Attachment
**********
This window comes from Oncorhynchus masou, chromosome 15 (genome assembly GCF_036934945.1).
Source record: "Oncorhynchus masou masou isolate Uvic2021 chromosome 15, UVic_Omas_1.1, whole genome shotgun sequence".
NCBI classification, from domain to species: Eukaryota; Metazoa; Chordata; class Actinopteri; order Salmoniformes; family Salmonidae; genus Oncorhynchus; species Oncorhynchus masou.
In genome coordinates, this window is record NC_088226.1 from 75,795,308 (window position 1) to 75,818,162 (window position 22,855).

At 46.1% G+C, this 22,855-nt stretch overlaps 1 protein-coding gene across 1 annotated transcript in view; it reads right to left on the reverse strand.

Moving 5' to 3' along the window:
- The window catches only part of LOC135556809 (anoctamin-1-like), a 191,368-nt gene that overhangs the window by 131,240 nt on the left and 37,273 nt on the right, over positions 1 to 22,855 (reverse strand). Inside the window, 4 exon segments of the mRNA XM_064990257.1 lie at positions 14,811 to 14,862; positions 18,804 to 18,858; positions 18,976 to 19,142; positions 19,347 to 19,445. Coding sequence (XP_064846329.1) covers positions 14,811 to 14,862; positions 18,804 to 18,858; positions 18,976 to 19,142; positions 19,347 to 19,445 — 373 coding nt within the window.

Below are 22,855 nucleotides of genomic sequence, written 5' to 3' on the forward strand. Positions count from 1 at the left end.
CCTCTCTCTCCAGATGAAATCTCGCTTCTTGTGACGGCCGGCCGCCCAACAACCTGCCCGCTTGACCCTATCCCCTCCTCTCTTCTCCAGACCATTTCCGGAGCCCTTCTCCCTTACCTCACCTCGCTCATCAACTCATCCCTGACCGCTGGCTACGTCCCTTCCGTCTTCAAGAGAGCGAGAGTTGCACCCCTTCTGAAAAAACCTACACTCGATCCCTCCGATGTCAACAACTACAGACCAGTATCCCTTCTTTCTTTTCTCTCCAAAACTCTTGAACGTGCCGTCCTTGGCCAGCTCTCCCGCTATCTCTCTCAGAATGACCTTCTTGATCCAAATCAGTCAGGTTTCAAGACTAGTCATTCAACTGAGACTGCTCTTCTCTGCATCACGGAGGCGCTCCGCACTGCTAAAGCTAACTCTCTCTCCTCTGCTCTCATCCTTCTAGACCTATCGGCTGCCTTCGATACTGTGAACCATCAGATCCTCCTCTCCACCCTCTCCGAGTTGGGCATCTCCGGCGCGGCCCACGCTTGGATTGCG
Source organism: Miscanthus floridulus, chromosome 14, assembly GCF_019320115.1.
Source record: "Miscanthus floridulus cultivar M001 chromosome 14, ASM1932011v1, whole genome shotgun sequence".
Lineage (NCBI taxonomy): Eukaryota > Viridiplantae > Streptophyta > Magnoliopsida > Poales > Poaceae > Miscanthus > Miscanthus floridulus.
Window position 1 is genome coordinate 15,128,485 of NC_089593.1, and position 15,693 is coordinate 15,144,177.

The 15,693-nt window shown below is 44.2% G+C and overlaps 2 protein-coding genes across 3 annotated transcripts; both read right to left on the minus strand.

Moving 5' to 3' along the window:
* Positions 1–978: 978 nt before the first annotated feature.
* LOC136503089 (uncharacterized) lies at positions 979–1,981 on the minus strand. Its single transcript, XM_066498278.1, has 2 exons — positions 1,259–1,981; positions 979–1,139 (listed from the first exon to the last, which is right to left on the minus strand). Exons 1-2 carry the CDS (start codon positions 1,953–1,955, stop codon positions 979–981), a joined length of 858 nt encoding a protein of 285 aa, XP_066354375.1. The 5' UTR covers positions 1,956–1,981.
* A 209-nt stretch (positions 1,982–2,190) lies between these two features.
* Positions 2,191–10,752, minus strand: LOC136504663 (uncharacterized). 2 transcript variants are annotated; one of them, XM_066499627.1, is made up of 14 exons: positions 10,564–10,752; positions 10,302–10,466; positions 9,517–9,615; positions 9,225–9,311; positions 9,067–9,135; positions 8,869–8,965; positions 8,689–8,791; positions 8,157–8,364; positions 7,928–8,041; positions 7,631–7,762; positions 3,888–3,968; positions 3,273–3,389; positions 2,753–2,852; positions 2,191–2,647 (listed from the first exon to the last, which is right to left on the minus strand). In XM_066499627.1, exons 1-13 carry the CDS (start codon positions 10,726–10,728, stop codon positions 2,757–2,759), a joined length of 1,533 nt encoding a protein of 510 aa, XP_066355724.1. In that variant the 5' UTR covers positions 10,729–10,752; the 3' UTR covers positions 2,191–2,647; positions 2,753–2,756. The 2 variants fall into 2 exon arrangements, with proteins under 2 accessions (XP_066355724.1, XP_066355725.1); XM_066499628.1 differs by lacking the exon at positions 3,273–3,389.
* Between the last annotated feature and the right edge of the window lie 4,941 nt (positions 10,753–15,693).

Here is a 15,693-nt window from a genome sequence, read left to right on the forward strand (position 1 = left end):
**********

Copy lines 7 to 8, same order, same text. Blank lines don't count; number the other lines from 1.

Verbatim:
- The window catches only part of LOC135556809 (anoctamin-1-like), a 191,368-nt gene that overhangs the window by 131,240 nt on the left and 37,273 nt on the right, over positions 1 to 22,855 (reverse strand). Inside the window, 4 exon segments of the mRNA XM_064990257.1 lie at positions 14,811 to 14,862; positions 18,804 to 18,858; positions 18,976 to 19,142; positions 19,347 to 19,445. Coding sequence (XP_064846329.1) covers positions 14,811 to 14,862; positions 18,804 to 18,858; positions 18,976 to 19,142; positions 19,347 to 19,445 — 373 coding nt within the window.

Below are 22,855 nucleotides of genomic sequence, written 5' to 3' on the forward strand. Positions count from 1 at the left end.